“I would define the genre of “The Last Cyclist”as a political tragedy. But it is also possible in the way that Brecht defined the genres of some of his works: pamphlet play, parabolic play.
“The film-play “The Last Cyclist” is an absurd comedy, at the beginning of which the characters, in search of the guilty, focus on cyclists and decide that they should all be arrested, sent to the Island of Terror and doomed to starvation. “Why cyclists? someone asks. – “Because why the Jews,” – answers another. It immediately becomes clear that cyclists are playing the role of Jews in this performance. And then the action revolves around a young merchant who decides to win the heart of his girlfriend by buying, at his misfortune, a bicycle. He could not foresee that at that time its inhabitants would run away from the lunatic asylum and declare a general struggle against the rootless cyclists.
“The performance features 11 actors, each playing several roles. The film features the Terezín March written by Karel Schwenk, which became a real anthem for the prisoners of Theresienstadt. The new lyrics were written by Naomi Patz, and the melody of the march was finalized and arranged by composer Stephen Feigenbaum.
“The Last Cyclist” is also an example of the fortitude of Jewish actors who fought against Nazism through art. They fought with the weapons they had at their disposal: irony, satire, allegory, fables, that is, those artistic means that artists use today in countries with dictatorial regimes of government. The play is surprisingly modern, directed against new genocides, new theories of the superiority of some peoples over others.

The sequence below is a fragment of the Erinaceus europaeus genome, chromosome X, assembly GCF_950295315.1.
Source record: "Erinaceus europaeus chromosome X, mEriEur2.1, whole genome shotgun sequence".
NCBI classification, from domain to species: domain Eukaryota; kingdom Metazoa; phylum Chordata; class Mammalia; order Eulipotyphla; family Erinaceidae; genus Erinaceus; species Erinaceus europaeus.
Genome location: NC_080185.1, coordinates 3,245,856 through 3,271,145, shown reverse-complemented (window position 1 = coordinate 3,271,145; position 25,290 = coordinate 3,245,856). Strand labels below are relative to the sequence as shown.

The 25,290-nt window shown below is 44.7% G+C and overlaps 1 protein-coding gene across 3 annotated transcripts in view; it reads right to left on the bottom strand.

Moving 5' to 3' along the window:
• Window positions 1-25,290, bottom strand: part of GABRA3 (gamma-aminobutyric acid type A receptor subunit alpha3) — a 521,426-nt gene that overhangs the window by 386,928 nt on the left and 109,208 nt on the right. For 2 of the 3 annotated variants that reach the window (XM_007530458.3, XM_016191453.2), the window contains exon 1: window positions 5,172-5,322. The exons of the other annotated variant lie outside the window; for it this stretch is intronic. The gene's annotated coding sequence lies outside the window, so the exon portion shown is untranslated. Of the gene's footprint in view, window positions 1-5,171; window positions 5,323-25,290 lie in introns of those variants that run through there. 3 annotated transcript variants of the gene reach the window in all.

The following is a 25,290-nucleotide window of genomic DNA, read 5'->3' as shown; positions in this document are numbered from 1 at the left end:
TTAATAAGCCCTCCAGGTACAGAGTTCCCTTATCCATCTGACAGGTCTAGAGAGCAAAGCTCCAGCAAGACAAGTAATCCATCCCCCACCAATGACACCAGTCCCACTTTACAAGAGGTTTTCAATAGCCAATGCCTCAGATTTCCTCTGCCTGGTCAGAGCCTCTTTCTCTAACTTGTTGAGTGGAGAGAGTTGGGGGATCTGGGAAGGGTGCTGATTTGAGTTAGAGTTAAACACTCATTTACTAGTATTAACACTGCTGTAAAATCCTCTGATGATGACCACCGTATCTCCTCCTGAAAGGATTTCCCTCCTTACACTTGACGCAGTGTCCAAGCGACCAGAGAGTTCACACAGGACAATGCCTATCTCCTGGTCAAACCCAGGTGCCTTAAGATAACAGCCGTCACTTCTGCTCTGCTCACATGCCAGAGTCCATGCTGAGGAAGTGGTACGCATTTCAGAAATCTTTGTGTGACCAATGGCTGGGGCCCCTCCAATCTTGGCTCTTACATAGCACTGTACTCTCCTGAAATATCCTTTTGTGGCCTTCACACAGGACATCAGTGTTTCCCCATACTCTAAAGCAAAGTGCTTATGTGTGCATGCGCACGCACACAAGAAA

“Why are the works of other Czech authors, such as Franz Kafka, Karel Capek and Vaclav Havel, or such masters of allegory as Aesop, Aristophanes, Jonathan Swift, Mikhail Bulgakov, Bertolt Brecht, Evgeny Schwartz, the Strugatsky brothers, relevant today?
“Why is the play of Karel Schwenk, written in 1944 in the Nazi concentration camp Theresienstadt still relevant today? We don’t live in a camp, do we?
“And not in a madhouse, right? Or does it just seem to us?
“The action can take place at any time and in any country.”